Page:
Placing the aquarium in an area where it receives bright, indirect sunlight through a window will ensure that the plant receives the photosynthesis it needs to stay healthy.

Artificial lighting can also be used, although LED lighting is preferred as it does not produce unnecessary heat. 

Buy Guppy Grass

When it comes to buying Juncus effusus, there are a few things to keep in mind.

Making sure the plant is healthy when purchased is essential for its success in a vivarium or pond.

Vegetation that is already in poor conditions will have a very hard time adjusting to new environments.

Click the image below to find out more about the current price and other relative info about this plant.

Guppy Grass Care and Propagation

Guppy grass is relatively easy to take care of and requires minimal maintenance.

It can be propagated from just one stem that would develop into multiple plants.

Simply pluck the stem from the source and break it into sections depending on the size needed and place each thoroughly in the aquarium. 

How to Grow

Guppy grass will grow best when it is given the right water and light conditions.

The water should be free of nitrates, ammonia, and phosphates and should also be well-oxygenated and filtered.

Light intensity should also be monitored to ensure that the plant is receiving enough light, but not too much. 

Water Requirements

As guppy grass is submerged underwater, it is important to make sure that the water levels in the aquarium are stable.

The water should not be allowed to deplete too quickly, as this can cause dry pockets in the aquarium.

During regular maintenance, make sure to keep the water levels consistent and clean. 

Plants Similar to Guppy Grass

Adding diversity to an enclosure is key to an aesthetically pleasing setup.

Try mixing up the look of your vivarium with different flora that can easily co-exist in the same types of environment.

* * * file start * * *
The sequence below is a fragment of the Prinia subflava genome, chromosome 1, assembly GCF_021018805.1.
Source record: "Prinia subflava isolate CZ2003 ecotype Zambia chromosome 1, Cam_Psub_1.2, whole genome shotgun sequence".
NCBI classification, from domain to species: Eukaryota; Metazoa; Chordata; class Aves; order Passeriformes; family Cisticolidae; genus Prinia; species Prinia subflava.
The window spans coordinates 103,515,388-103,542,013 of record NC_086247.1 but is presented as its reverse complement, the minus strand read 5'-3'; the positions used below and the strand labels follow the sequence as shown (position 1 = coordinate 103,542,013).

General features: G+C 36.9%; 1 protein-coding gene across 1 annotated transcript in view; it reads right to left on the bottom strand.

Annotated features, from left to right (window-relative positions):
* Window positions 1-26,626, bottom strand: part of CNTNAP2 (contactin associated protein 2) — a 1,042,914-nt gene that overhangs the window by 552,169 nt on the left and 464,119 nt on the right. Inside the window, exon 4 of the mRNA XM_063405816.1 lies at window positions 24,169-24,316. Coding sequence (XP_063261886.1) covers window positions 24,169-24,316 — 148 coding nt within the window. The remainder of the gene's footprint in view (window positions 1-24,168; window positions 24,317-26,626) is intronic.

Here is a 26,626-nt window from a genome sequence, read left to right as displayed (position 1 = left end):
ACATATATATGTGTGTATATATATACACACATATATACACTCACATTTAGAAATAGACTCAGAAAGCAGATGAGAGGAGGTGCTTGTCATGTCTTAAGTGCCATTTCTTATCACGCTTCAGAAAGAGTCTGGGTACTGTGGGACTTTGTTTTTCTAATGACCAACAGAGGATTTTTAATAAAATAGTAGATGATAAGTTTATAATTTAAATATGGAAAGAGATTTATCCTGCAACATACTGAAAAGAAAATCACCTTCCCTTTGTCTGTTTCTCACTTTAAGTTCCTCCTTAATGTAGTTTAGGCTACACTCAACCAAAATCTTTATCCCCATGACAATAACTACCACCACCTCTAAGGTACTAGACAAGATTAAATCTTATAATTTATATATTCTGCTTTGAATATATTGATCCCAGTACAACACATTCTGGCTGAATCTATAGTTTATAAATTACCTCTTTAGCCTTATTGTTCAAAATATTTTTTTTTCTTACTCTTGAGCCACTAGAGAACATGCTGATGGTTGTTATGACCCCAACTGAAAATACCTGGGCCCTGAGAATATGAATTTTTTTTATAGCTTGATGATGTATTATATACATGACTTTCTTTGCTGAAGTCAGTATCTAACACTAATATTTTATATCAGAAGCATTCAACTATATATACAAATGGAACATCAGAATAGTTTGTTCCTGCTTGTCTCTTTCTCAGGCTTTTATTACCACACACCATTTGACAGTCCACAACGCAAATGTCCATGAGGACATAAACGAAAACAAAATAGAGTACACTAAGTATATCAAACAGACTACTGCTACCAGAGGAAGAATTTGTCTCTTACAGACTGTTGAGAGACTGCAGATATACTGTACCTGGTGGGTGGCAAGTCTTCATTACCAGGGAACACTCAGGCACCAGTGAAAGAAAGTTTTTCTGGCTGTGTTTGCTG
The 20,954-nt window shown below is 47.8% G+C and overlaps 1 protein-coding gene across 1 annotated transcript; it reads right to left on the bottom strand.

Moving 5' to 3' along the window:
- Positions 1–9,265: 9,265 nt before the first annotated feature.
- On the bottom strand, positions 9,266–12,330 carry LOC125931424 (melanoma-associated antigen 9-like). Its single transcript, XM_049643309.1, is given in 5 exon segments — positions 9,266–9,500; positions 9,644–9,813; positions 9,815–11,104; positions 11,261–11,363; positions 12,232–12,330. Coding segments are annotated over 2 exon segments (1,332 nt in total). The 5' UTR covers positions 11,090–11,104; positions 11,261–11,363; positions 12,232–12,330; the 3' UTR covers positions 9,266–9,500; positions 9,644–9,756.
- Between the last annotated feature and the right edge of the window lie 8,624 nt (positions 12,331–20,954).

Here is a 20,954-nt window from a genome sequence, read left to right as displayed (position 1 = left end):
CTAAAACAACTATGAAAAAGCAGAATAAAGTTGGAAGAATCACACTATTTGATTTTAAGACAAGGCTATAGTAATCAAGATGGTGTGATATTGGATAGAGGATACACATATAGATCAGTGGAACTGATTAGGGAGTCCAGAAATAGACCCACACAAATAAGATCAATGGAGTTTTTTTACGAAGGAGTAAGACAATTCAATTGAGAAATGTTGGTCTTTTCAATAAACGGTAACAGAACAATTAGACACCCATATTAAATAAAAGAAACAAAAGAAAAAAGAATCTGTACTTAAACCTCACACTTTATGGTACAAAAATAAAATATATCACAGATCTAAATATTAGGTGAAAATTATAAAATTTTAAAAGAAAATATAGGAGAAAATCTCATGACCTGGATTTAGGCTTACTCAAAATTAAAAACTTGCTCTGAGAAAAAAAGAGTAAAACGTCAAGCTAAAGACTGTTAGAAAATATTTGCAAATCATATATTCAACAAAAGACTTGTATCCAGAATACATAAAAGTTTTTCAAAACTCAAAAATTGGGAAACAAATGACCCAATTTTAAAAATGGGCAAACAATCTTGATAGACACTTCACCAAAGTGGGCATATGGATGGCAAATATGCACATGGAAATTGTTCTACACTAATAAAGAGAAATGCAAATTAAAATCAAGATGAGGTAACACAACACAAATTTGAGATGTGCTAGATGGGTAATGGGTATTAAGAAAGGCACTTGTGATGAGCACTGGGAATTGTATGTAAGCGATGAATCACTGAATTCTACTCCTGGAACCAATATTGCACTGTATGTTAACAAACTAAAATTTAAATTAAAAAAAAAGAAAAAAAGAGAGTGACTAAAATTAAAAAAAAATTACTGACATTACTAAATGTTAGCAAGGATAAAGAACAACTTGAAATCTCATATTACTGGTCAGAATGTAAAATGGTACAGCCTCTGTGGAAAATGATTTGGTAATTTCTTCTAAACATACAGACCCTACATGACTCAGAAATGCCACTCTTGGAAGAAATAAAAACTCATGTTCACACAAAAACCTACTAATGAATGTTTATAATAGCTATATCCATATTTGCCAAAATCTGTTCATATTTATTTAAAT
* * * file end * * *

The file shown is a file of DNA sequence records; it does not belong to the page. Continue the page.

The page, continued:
Furthermore, if for some reason you find the Guppy Grass hard to acquire or would like to consider something similar to this aquarium plant

Here are other aquatic plants you might find will do well with or in place of Najas guadalupensis :

Rotala indica "Indian Toothcup" Plant Care Guide
Vallisneria spp. "Eelgrass" Plant Care Guide
Bucephalandra spp. "Buce Plant" Plant Care Guide


In conclusion, Najas guadalupensis, or Guppy Grass, is an attractive and low-maintenance aquaria plant.

Its easy-to-care-for nature, bushy green growth, and unique shape make it a great choice for any aquatic setup.

Its popularity is only increasing and its quality traits are highly sought after by aquarists.

Therefore, Guppy Grass should be in consideration for any aquarium owner looking for a low-maintenance, high-quality plant species.

Frequently Asked Questions

Guppy grass, also known as Najas grass, is an aquatic plant used in aquariums to provide a safe hiding and spawning place for fish. It helps keep the water clean, provides oxygen, and absorbs harmful toxins such as ammonia. Guppy grass also serves as a habitat for fry and a food source for many aquarium fish, making it a beneficial and attractive addition to any aquarium.

No, guppy grass is relatively easy to grow. All that is needed is clean water, a warm stable temperature, and a nutrient-rich environment. The guppy grass will quickly spread, making it a great plant for the lowmaintenance aquarium.

No, Guppy Grass does not need to be planted. It can be left to float freely in the aquarium and will spread on its own.

Trim guppy grass by cutting it back just above the roots with scissors or an aquariumsafe grass trimmer. Be sure to remove any clippings to prevent the death of the plant.

Yes, shrimp like guppy grass because it provides hiding places and grazing opportunities for them in the aquarium.

There are several potential causes for guppy grass turning red, including too much light, insufficient nutrients, or high levels of nitrates in the water.